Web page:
"The Devil Went Down to Georgia" is a song written and performed by the Charlie Daniels Band and released on their 1979 album Million Mile Reflections.
The song is written in the key of D minor. Vassar Clements originally wrote the basic melody an octave lower, in a tune called "Lonesome Fiddle Blues". The Charlie Daniels Band moved it up an octave and put words to it. The song's verses are closer to being spoken rather than sung (i.e., recitation), and tell the story of a boy named Johnny, in a variant on the classic deal with the Devil. The performances of Satan and Johnny are played as instrumental bridges. The song was the band's biggest hit, reaching number three on the Billboard Hot 100. It is featured in the 1980 movie Urban Cowboy, whose choreographer, Patsy Swayze, claims that she set the song's tempo. "How fast can you dance it?" Daniels asked. "How fast can you play it?" Swayze replied.
The song is an uptempo bluegrass song about the Devil's failed attempt to "steal" a young man's soul through a fiddle-playing contest that involved enticing the young man's participation using a worldly prize. The song begins with a disappointed Devil arriving in Georgia, having stolen far fewer souls than expected, when he comes upon a fiddle-playing young man named Johnny. At that moment, Johnny happens to be playing his fiddle impressively "hot." Out of desperation, the Devil, who as it turns out also plays the fiddle, offers Johnny the wager which involves challenging the young man to a fiddle-playing contest. The Devil offers to give Johnny a golden fiddle if the young man plays better than he does; otherwise, the Devil will gain Johnny's soul. Although Johnny believes taking the Devil's bet might be a sin, he wagers his soul without fear, confidently boasting he is "the best that's ever been."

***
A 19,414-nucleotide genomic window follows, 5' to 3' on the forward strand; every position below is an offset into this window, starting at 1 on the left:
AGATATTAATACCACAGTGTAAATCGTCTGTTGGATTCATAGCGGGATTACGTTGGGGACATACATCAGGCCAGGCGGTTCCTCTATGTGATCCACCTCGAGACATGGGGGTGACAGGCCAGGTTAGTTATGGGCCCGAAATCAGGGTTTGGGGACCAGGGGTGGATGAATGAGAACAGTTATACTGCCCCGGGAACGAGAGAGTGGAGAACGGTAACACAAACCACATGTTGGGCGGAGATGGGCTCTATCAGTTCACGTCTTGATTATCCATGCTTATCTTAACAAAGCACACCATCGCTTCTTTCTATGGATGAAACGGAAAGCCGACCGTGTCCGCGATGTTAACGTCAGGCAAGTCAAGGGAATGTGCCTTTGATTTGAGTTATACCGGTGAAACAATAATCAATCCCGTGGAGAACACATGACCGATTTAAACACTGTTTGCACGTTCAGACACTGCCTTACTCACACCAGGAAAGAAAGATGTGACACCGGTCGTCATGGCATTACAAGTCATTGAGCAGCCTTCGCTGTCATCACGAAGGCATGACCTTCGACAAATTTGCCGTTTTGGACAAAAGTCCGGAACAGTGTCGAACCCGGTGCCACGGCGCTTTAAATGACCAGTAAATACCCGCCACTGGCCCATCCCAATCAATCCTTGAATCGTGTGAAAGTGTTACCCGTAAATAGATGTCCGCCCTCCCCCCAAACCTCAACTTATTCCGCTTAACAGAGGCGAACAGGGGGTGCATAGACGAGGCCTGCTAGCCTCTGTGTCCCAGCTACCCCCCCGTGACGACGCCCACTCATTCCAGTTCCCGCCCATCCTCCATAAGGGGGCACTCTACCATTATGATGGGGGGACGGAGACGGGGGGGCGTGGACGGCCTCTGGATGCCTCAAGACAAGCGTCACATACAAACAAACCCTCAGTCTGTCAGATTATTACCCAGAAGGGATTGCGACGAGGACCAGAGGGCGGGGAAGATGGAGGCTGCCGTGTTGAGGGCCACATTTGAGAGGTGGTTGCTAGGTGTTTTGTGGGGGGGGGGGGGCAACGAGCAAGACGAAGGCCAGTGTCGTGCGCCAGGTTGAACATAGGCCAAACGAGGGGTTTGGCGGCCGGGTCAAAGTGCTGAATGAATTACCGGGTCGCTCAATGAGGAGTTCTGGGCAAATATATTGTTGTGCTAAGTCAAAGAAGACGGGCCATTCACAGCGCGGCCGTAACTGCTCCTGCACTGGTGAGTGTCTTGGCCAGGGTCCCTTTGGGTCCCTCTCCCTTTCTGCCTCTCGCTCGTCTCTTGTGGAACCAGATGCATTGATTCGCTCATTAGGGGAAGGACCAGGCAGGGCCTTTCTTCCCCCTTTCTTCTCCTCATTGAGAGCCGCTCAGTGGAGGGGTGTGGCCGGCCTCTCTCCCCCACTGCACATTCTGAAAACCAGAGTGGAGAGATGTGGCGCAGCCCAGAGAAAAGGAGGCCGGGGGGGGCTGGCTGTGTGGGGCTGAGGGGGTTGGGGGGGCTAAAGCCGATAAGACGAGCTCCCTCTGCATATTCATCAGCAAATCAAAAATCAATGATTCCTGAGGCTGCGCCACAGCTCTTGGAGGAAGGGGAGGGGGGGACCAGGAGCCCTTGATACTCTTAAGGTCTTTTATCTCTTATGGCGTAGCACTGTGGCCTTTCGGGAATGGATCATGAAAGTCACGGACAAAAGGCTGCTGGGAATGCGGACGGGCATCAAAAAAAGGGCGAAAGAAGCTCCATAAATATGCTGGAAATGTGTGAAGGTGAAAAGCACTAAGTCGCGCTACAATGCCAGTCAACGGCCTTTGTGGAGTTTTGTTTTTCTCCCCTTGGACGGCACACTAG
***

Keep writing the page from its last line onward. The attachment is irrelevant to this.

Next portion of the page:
The Devil plays his fiddle first, to a contemporary, rock music theme with the backing of demon musicians. When the Devil's performance ends, Johnny compliments him and takes his own turn, making reference to four songs (see the section that follows). Two are traditional songs of Appalachia -- "Fire on the Mountain" and "Granny Does Your Dog Bite?" (the latter traditionally known as "Granny Will Your Dog Bite?"). The third is an unnamed square dance melody that includes the patter, "Chicken in the bread pan pickin' out dough." The last is a traditional American southern folk song "The House of the Rising Sun." The four songs are not performed but are only mentioned by reference. The Devil is impressed, admits defeat, and lays a golden fiddle at Johnny's feet. Johnny repeats his claim to be the best player ever and dares the Devil to a rematch in the future.
Johnny's final boast was originally written as, "I done told you once, you son of a bitch, I'm the best that's ever been" but was initially recorded as "'Cause I told you once, you son of a gun, I'm the best that's ever been" for airplay on country music radio, but was also recorded with the originally written verse intact for the album release and also appears on the soundtrack for the movie Urban Cowboy in its original form. Thus, Johnny maintains his virtue, keeping his soul from the Devil, by displaying his musical virtuosity in performing traditional songs of America's South.File Hashes